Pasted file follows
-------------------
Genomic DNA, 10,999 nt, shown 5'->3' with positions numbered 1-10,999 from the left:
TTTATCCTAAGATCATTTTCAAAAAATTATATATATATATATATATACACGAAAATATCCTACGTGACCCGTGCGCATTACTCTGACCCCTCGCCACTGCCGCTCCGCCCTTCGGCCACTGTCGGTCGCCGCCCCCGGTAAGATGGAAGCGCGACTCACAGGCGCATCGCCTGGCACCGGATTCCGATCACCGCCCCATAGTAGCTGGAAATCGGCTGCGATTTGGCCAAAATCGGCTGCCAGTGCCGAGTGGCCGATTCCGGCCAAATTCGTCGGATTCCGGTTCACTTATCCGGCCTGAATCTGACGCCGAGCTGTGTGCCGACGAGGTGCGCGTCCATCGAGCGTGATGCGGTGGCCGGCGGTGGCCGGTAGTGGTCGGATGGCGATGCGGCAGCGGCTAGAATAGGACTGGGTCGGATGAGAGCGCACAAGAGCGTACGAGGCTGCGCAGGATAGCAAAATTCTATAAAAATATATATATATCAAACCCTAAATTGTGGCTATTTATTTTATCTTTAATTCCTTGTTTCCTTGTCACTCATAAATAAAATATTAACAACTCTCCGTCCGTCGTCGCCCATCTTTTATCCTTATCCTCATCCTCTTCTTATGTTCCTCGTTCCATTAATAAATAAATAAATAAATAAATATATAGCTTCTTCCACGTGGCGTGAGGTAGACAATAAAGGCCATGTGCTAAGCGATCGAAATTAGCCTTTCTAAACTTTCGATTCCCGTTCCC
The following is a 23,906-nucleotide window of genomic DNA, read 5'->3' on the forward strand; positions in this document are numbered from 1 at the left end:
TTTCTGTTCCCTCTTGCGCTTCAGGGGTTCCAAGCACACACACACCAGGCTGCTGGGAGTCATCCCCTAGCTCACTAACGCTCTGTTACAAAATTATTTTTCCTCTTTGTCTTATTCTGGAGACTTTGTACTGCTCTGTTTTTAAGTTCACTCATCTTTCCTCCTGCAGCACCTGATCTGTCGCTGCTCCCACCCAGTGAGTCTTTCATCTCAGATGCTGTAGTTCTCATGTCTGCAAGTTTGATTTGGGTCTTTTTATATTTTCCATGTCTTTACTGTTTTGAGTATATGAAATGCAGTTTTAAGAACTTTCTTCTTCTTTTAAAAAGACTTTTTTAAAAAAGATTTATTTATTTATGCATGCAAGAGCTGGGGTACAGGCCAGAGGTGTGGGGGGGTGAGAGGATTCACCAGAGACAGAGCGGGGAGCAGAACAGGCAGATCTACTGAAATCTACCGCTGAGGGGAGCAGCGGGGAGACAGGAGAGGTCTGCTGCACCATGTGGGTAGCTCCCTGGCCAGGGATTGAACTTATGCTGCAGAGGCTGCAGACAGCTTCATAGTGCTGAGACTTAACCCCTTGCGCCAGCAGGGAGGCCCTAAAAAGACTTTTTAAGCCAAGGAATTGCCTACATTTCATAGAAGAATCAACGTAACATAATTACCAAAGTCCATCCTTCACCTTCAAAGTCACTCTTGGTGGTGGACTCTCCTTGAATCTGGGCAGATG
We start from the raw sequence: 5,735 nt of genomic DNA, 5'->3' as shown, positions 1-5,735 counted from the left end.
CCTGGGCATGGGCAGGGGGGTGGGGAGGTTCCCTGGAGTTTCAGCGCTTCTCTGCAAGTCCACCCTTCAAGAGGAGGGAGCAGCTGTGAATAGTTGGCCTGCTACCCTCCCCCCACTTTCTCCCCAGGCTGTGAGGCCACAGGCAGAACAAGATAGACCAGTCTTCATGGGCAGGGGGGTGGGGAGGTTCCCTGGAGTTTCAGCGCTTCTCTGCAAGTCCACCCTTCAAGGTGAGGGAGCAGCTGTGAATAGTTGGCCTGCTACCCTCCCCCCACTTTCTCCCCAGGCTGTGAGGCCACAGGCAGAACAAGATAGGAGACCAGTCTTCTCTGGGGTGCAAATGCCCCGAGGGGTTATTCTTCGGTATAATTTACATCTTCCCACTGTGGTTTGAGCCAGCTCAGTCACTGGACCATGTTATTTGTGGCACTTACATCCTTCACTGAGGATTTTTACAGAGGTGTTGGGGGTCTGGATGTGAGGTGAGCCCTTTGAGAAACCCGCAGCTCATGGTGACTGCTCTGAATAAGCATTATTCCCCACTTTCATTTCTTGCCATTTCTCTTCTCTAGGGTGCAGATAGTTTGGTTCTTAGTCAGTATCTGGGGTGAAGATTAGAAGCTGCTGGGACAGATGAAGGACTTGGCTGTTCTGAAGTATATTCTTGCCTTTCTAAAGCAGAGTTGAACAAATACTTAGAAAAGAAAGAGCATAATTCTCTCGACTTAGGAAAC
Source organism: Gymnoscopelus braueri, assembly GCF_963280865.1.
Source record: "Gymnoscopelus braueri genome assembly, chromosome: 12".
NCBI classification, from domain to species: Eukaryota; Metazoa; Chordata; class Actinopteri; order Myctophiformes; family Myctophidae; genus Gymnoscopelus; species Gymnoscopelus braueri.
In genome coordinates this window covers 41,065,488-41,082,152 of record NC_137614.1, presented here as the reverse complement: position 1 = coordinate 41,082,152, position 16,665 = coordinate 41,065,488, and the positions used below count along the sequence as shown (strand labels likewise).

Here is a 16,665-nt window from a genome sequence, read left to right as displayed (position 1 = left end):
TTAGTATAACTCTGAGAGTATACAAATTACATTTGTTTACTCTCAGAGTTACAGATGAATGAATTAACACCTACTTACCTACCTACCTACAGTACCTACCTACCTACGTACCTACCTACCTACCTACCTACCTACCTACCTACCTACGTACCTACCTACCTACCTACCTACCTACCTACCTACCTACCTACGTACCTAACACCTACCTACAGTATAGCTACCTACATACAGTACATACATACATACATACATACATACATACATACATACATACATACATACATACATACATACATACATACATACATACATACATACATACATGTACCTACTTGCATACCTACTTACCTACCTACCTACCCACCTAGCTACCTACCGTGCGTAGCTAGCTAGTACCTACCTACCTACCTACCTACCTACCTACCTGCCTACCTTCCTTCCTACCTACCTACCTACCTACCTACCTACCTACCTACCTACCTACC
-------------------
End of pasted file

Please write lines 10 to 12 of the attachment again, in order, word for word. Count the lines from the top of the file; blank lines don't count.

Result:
In genome coordinates this window covers 41,065,488-41,082,152 of record NC_137614.1, presented here as the reverse complement: position 1 = coordinate 41,082,152, position 16,665 = coordinate 41,065,488, and the positions used below count along the sequence as shown (strand labels likewise).

Here is a 16,665-nt window from a genome sequence, read left to right as displayed (position 1 = left end):
TTAGTATAACTCTGAGAGTATACAAATTACATTTGTTTACTCTCAGAGTTACAGATGAATGAATTAACACCTACTTACCTACCTACCTACAGTACCTACCTACCTACGTACCTACCTACCTACCTACCTACCTACCTACCTACCTACGTACCTACCTACCTACCTACCTACCTACCTACCTACCTACCTACGTACCTAACACCTACCTACAGTATAGCTACCTACATACAGTACATACATACATACATACATACATACATACATACATACATACATACATACATACATACATACATACATACATACATACATACATACATACATGTACCTACTTGCATACCTACTTACCTACCTACCTACCCACCTAGCTACCTACCGTGCGTAGCTAGCTAGTACCTACCTACCTACCTACCTACCTACCTACCTGCCTACCTTCCTTCCTACCTACCTACCTACCTACCTACCTACCTACCTACCTACCTACC